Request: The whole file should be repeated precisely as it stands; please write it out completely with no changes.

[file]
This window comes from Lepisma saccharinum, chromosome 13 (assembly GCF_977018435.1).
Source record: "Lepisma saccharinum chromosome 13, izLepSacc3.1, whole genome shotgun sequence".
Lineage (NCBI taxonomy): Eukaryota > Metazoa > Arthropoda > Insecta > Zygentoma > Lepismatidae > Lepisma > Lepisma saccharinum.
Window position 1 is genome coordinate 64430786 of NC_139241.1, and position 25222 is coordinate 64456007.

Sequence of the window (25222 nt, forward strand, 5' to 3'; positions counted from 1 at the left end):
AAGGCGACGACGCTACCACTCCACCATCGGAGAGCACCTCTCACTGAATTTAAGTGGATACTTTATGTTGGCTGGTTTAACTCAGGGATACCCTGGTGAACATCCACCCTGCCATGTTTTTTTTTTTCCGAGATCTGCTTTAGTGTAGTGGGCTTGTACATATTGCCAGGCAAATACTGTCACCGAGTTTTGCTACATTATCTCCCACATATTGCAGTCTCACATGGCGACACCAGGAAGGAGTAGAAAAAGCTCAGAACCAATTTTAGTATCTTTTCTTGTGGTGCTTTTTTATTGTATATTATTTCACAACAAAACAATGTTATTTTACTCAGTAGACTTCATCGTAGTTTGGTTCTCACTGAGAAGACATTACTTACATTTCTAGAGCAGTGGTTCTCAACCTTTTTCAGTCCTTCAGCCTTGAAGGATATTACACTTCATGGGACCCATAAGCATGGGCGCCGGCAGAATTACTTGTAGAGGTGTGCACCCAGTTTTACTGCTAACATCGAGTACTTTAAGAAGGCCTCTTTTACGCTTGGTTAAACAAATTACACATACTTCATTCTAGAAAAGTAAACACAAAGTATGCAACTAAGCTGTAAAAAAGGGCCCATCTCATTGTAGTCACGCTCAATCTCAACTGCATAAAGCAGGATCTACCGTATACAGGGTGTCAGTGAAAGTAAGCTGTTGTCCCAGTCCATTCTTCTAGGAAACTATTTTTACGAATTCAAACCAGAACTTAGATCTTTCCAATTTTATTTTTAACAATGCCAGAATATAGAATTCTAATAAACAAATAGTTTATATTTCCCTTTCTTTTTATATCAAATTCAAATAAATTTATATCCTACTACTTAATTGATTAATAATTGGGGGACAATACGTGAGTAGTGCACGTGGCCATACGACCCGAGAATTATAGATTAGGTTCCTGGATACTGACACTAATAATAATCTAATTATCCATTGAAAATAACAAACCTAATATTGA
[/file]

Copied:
This window comes from Lepisma saccharinum, chromosome 13 (assembly GCF_977018435.1).
Source record: "Lepisma saccharinum chromosome 13, izLepSacc3.1, whole genome shotgun sequence".
Lineage (NCBI taxonomy): Eukaryota > Metazoa > Arthropoda > Insecta > Zygentoma > Lepismatidae > Lepisma > Lepisma saccharinum.
Window position 1 is genome coordinate 64430786 of NC_139241.1, and position 25222 is coordinate 64456007.

Sequence of the window (25222 nt, forward strand, 5' to 3'; positions counted from 1 at the left end):
AAGGCGACGACGCTACCACTCCACCATCGGAGAGCACCTCTCACTGAATTTAAGTGGATACTTTATGTTGGCTGGTTTAACTCAGGGATACCCTGGTGAACATCCACCCTGCCATGTTTTTTTTTTTCCGAGATCTGCTTTAGTGTAGTGGGCTTGTACATATTGCCAGGCAAATACTGTCACCGAGTTTTGCTACATTATCTCCCACATATTGCAGTCTCACATGGCGACACCAGGAAGGAGTAGAAAAAGCTCAGAACCAATTTTAGTATCTTTTCTTGTGGTGCTTTTTTATTGTATATTATTTCACAACAAAACAATGTTATTTTACTCAGTAGACTTCATCGTAGTTTGGTTCTCACTGAGAAGACATTACTTACATTTCTAGAGCAGTGGTTCTCAACCTTTTTCAGTCCTTCAGCCTTGAAGGATATTACACTTCATGGGACCCATAAGCATGGGCGCCGGCAGAATTACTTGTAGAGGTGTGCACCCAGTTTTACTGCTAACATCGAGTACTTTAAGAAGGCCTCTTTTACGCTTGGTTAAACAAATTACACATACTTCATTCTAGAAAAGTAAACACAAAGTATGCAACTAAGCTGTAAAAAAGGGCCCATCTCATTGTAGTCACGCTCAATCTCAACTGCATAAAGCAGGATCTACCGTATACAGGGTGTCAGTGAAAGTAAGCTGTTGTCCCAGTCCATTCTTCTAGGAAACTATTTTTACGAATTCAAACCAGAACTTAGATCTTTCCAATTTTATTTTTAACAATGCCAGAATATAGAATTCTAATAAACAAATAGTTTATATTTCCCTTTCTTTTTATATCAAATTCAAATAAATTTATATCCTACTACTTAATTGATTAATAATTGGGGGACAATACGTGAGTAGTGCACGTGGCCATACGACCCGAGAATTATAGATTAGGTTCCTGGATACTGACACTAATAATAATCTAATTATCCATTGAAAATAACAAACCTAATATTGA